On January 15, Renan Ozturk and Cory Richards topped out on Tawoche, a 6,500-meter peak in Nepal, after completing a difficult 1,200-meter new route. They had to battle dehydration—no water for 36 hours—and dangerously loose rock to finish the route. It was a major effort. But here's what was really amazing: On January 20, four days after they descended safely to base camp, the two guys posted a creative, heartfelt, beautifully shot video about their climb. One day later, they posted a follow-up covering the final climb to the summit and the descent, thus breaking the news of their own success.
I think this could be a game-changer for expedition climbing films. In their immediacy and authenticity, these short clips blow many slickly produced expedition films out of the water—I find them infinitely more inspiring than TV-style documentaries. Ironically, the climbers are sponsored in part by the North Face, which led the way in big-media big-walling during the first Internet boom in the late 1990s. I mean absolutely no disrespect to the climbers on those projects in Baffin Island and Pakistan, among other places, but when your game plan includes a multi-person camera crew, it inevitably dictates the terms of the climb, including endless fixed ropes, portaledges, days of hauling and repositioning, and releading pitches. It dictates the choice of route itself.
Ozturk and Richards chose a chossy, dangerous, unclimbed alpine route at high altitude. They had no idea if they would succeed; in fact, the odds were very much against success. They climbed alone and shot their own footage, each carrying a single digital camera; they had a helmet-cam rig and a few extra batteries. They edited these clips in their tents at base camp and uploaded them by satellite modem (except for two clips for which they had to race down to Namche Bazaar after their sat link died). "It is arguable which was harder and took more time: the climb or the dispatches," Richards said.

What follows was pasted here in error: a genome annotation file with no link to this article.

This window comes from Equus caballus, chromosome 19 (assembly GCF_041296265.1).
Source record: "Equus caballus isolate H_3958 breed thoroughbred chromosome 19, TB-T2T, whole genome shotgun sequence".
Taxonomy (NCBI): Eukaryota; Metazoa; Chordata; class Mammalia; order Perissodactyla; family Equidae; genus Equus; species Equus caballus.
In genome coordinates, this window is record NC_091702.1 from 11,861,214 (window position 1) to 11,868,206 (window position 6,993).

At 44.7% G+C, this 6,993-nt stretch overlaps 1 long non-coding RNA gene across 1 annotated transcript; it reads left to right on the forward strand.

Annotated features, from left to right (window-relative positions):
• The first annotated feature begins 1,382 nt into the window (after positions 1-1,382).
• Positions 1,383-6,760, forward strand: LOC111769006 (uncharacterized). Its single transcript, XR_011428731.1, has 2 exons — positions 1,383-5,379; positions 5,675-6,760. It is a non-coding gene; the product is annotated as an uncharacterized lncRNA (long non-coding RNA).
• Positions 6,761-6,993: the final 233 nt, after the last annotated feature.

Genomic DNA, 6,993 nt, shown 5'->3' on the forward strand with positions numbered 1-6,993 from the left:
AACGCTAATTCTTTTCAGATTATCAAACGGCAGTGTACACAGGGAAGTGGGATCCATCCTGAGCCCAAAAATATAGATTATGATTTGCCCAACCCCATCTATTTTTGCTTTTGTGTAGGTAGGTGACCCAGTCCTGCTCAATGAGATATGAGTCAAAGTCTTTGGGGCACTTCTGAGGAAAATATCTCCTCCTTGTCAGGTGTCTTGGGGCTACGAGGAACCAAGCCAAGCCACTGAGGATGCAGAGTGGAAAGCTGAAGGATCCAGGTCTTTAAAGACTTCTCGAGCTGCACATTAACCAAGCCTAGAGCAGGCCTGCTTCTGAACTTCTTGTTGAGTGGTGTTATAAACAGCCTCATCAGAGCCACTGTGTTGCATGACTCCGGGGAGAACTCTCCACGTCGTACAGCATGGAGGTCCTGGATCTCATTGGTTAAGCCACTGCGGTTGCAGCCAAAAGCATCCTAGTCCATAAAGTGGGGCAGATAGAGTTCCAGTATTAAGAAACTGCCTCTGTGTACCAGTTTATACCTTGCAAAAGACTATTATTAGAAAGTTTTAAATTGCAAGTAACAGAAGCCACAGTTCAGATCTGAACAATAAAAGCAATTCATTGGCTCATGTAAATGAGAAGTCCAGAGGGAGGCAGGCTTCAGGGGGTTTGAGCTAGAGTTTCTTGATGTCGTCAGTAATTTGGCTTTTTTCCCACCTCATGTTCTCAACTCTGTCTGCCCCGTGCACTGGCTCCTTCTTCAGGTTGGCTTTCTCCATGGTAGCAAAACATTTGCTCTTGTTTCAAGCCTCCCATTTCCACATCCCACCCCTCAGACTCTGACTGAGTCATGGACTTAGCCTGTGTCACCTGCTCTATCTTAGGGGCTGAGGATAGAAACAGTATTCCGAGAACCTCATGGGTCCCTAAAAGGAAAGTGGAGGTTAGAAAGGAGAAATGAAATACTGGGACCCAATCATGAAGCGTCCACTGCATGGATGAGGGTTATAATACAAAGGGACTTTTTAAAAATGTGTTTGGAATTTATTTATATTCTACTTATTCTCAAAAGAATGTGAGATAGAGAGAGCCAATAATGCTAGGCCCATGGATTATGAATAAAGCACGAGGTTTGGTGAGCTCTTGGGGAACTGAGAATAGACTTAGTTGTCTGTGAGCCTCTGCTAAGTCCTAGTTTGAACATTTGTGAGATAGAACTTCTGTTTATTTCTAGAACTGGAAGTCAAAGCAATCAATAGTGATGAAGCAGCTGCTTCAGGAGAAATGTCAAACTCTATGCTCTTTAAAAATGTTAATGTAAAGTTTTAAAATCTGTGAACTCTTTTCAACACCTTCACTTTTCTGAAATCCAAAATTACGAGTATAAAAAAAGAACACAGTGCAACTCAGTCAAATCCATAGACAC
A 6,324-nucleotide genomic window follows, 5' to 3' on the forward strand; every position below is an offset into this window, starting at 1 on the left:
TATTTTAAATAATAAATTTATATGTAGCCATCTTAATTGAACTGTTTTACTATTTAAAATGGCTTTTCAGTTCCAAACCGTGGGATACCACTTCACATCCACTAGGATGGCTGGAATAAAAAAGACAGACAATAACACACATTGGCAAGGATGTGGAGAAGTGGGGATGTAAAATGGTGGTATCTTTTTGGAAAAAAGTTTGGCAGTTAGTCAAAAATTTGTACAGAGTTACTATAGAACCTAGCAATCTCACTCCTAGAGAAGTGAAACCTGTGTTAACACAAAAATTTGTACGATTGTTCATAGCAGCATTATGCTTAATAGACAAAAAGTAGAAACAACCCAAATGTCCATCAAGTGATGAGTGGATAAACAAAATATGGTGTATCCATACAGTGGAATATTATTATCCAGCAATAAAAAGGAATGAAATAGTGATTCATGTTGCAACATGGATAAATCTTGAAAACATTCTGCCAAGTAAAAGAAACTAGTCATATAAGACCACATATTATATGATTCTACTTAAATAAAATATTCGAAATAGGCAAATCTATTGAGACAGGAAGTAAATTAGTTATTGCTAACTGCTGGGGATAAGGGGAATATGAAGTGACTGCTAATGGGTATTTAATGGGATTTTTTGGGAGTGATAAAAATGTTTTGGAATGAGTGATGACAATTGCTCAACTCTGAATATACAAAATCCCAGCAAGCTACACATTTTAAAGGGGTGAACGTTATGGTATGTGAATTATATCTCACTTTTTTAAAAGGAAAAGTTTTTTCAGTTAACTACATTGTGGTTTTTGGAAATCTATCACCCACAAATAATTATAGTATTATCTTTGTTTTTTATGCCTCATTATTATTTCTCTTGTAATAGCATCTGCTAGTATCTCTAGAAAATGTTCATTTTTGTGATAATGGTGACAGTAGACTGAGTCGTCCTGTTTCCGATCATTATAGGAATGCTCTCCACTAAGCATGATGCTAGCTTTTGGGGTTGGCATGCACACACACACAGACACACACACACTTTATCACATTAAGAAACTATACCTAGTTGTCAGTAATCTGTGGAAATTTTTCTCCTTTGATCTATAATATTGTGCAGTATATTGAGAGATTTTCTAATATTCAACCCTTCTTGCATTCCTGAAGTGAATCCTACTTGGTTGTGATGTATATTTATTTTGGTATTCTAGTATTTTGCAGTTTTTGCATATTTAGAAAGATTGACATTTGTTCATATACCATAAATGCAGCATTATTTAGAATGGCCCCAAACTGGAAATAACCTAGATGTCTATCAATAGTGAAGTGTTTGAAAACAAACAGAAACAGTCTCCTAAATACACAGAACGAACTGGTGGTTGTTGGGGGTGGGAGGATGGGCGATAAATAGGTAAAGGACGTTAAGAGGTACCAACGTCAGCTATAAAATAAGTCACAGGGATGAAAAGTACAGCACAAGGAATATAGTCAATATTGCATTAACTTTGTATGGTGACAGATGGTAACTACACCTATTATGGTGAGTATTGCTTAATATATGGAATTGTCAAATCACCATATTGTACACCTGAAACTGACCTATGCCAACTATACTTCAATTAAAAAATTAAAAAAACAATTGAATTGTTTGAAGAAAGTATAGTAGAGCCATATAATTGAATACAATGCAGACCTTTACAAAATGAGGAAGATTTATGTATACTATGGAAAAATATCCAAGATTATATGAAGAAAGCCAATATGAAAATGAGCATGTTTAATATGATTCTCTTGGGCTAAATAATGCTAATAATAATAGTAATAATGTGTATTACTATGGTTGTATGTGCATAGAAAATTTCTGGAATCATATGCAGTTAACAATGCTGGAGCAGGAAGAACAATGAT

In the intro to their summit-day clip, on the Vertical Carnival blog, one of them wrote: "As [we] are artists, we are locked in a constant struggle between what we want to capture and the energy our bodies can afford to give. It’s an instinct to reach for the camera, but one that nearly always falls second to the tasks at hand. Often times, I criticize myself for not shooting more…for not nailing the perfect image…but then again, I am fighting just to move. As athletes, we are succeeding, but as creative individuals, we are flailing…it hurts."
They may have been flailing, but they weren't failing. In my view, they succeeded beautifully.